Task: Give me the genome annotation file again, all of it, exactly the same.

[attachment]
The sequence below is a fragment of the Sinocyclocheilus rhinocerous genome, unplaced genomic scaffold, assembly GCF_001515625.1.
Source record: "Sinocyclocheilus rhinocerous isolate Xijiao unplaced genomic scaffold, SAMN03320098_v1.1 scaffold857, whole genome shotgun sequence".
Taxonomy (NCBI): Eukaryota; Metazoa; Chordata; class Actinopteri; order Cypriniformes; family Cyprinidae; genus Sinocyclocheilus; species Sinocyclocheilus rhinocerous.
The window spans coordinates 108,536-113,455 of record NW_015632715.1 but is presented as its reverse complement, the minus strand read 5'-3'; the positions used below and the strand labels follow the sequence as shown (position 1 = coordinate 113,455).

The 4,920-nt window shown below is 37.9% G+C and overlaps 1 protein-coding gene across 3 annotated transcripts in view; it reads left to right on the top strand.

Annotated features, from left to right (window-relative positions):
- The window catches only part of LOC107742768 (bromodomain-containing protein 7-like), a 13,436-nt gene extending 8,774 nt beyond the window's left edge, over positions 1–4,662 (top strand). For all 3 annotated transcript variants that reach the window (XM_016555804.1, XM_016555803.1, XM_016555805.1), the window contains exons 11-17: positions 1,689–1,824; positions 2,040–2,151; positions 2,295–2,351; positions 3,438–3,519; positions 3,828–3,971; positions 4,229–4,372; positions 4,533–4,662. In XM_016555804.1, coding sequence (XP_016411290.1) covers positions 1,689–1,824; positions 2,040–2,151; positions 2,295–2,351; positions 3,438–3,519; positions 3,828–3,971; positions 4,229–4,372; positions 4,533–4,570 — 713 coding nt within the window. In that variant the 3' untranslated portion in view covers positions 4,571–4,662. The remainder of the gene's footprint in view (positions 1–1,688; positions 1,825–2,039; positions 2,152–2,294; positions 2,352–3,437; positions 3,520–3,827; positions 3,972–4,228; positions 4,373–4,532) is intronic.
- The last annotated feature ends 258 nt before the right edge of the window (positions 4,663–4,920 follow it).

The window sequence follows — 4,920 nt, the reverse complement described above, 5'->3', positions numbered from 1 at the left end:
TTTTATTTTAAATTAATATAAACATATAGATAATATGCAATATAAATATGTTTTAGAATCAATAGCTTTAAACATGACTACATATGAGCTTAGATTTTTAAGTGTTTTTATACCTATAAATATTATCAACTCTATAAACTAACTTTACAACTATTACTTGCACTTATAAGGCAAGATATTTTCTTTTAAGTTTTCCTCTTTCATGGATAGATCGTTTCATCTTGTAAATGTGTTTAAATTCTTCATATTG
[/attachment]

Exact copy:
The sequence below is a fragment of the Sinocyclocheilus rhinocerous genome, unplaced genomic scaffold, assembly GCF_001515625.1.
Source record: "Sinocyclocheilus rhinocerous isolate Xijiao unplaced genomic scaffold, SAMN03320098_v1.1 scaffold857, whole genome shotgun sequence".
Taxonomy (NCBI): Eukaryota; Metazoa; Chordata; class Actinopteri; order Cypriniformes; family Cyprinidae; genus Sinocyclocheilus; species Sinocyclocheilus rhinocerous.
The window spans coordinates 108,536-113,455 of record NW_015632715.1 but is presented as its reverse complement, the minus strand read 5'-3'; the positions used below and the strand labels follow the sequence as shown (position 1 = coordinate 113,455).

The 4,920-nt window shown below is 37.9% G+C and overlaps 1 protein-coding gene across 3 annotated transcripts in view; it reads left to right on the top strand.

Annotated features, from left to right (window-relative positions):
- The window catches only part of LOC107742768 (bromodomain-containing protein 7-like), a 13,436-nt gene extending 8,774 nt beyond the window's left edge, over positions 1–4,662 (top strand). For all 3 annotated transcript variants that reach the window (XM_016555804.1, XM_016555803.1, XM_016555805.1), the window contains exons 11-17: positions 1,689–1,824; positions 2,040–2,151; positions 2,295–2,351; positions 3,438–3,519; positions 3,828–3,971; positions 4,229–4,372; positions 4,533–4,662. In XM_016555804.1, coding sequence (XP_016411290.1) covers positions 1,689–1,824; positions 2,040–2,151; positions 2,295–2,351; positions 3,438–3,519; positions 3,828–3,971; positions 4,229–4,372; positions 4,533–4,570 — 713 coding nt within the window. In that variant the 3' untranslated portion in view covers positions 4,571–4,662. The remainder of the gene's footprint in view (positions 1–1,688; positions 1,825–2,039; positions 2,152–2,294; positions 2,352–3,437; positions 3,520–3,827; positions 3,972–4,228; positions 4,373–4,532) is intronic.
- The last annotated feature ends 258 nt before the right edge of the window (positions 4,663–4,920 follow it).

The window sequence follows — 4,920 nt, the reverse complement described above, 5'->3', positions numbered from 1 at the left end:
TTTTATTTTAAATTAATATAAACATATAGATAATATGCAATATAAATATGTTTTAGAATCAATAGCTTTAAACATGACTACATATGAGCTTAGATTTTTAAGTGTTTTTATACCTATAAATATTATCAACTCTATAAACTAACTTTACAACTATTACTTGCACTTATAAGGCAAGATATTTTCTTTTAAGTTTTCCTCTTTCATGGATAGATCGTTTCATCTTGTAAATGTGTTTAAATTCTTCATATTG